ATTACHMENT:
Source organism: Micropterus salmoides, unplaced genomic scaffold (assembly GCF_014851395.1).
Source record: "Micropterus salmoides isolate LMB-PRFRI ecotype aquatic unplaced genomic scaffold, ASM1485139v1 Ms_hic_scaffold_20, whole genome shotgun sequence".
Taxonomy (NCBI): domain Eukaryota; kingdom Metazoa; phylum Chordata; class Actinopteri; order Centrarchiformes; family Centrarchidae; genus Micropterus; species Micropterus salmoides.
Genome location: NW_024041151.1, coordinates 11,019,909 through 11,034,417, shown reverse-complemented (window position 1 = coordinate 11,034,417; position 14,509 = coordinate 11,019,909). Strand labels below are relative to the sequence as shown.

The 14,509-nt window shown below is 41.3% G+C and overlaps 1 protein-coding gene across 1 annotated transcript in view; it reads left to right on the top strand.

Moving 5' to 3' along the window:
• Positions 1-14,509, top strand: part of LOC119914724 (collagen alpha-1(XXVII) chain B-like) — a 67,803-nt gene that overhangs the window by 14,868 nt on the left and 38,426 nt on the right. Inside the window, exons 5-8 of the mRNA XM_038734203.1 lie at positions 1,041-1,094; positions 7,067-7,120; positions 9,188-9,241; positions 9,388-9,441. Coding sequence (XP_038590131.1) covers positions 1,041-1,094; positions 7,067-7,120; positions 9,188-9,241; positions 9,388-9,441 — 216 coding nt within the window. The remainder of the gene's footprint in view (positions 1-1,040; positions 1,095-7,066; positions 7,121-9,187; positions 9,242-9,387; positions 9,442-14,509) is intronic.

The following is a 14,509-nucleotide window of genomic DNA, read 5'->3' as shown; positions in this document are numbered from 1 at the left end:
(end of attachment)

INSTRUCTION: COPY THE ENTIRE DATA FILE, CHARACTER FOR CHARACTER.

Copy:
Source organism: Micropterus salmoides, unplaced genomic scaffold (assembly GCF_014851395.1).
Source record: "Micropterus salmoides isolate LMB-PRFRI ecotype aquatic unplaced genomic scaffold, ASM1485139v1 Ms_hic_scaffold_20, whole genome shotgun sequence".
Taxonomy (NCBI): domain Eukaryota; kingdom Metazoa; phylum Chordata; class Actinopteri; order Centrarchiformes; family Centrarchidae; genus Micropterus; species Micropterus salmoides.
Genome location: NW_024041151.1, coordinates 11,019,909 through 11,034,417, shown reverse-complemented (window position 1 = coordinate 11,034,417; position 14,509 = coordinate 11,019,909). Strand labels below are relative to the sequence as shown.

The 14,509-nt window shown below is 41.3% G+C and overlaps 1 protein-coding gene across 1 annotated transcript in view; it reads left to right on the top strand.

Moving 5' to 3' along the window:
• Positions 1-14,509, top strand: part of LOC119914724 (collagen alpha-1(XXVII) chain B-like) — a 67,803-nt gene that overhangs the window by 14,868 nt on the left and 38,426 nt on the right. Inside the window, exons 5-8 of the mRNA XM_038734203.1 lie at positions 1,041-1,094; positions 7,067-7,120; positions 9,188-9,241; positions 9,388-9,441. Coding sequence (XP_038590131.1) covers positions 1,041-1,094; positions 7,067-7,120; positions 9,188-9,241; positions 9,388-9,441 — 216 coding nt within the window. The remainder of the gene's footprint in view (positions 1-1,040; positions 1,095-7,066; positions 7,121-9,187; positions 9,242-9,387; positions 9,442-14,509) is intronic.

The following is a 14,509-nucleotide window of genomic DNA, read 5'->3' as shown; positions in this document are numbered from 1 at the left end: